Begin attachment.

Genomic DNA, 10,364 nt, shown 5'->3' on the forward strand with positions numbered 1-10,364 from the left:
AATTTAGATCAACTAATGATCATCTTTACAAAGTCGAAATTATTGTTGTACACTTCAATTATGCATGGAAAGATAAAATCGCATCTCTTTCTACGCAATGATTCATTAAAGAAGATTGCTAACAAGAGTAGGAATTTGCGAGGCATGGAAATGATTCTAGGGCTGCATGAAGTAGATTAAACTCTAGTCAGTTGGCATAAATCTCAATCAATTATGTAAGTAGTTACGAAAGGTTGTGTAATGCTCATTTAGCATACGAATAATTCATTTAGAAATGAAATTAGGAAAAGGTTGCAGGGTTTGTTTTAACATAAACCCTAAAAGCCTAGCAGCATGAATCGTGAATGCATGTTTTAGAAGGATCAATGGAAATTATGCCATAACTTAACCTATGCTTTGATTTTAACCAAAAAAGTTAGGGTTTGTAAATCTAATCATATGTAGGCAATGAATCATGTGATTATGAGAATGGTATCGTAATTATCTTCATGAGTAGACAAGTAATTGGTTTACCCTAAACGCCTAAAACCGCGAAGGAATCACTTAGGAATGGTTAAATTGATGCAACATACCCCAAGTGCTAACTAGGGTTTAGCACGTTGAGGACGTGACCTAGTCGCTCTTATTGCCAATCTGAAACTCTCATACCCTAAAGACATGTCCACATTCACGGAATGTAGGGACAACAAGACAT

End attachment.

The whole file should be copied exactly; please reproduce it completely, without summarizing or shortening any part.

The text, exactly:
Genomic DNA, 10,364 nt, shown 5'->3' on the forward strand with positions numbered 1-10,364 from the left:
AATTTAGATCAACTAATGATCATCTTTACAAAGTCGAAATTATTGTTGTACACTTCAATTATGCATGGAAAGATAAAATCGCATCTCTTTCTACGCAATGATTCATTAAAGAAGATTGCTAACAAGAGTAGGAATTTGCGAGGCATGGAAATGATTCTAGGGCTGCATGAAGTAGATTAAACTCTAGTCAGTTGGCATAAATCTCAATCAATTATGTAAGTAGTTACGAAAGGTTGTGTAATGCTCATTTAGCATACGAATAATTCATTTAGAAATGAAATTAGGAAAAGGTTGCAGGGTTTGTTTTAACATAAACCCTAAAAGCCTAGCAGCATGAATCGTGAATGCATGTTTTAGAAGGATCAATGGAAATTATGCCATAACTTAACCTATGCTTTGATTTTAACCAAAAAAGTTAGGGTTTGTAAATCTAATCATATGTAGGCAATGAATCATGTGATTATGAGAATGGTATCGTAATTATCTTCATGAGTAGACAAGTAATTGGTTTACCCTAAACGCCTAAAACCGCGAAGGAATCACTTAGGAATGGTTAAATTGATGCAACATACCCCAAGTGCTAACTAGGGTTTAGCACGTTGAGGACGTGACCTAGTCGCTCTTATTGCCAATCTGAAACTCTCATACCCTAAAGACATGTCCACATTCACGGAATGTAGGGACAACAAGACAT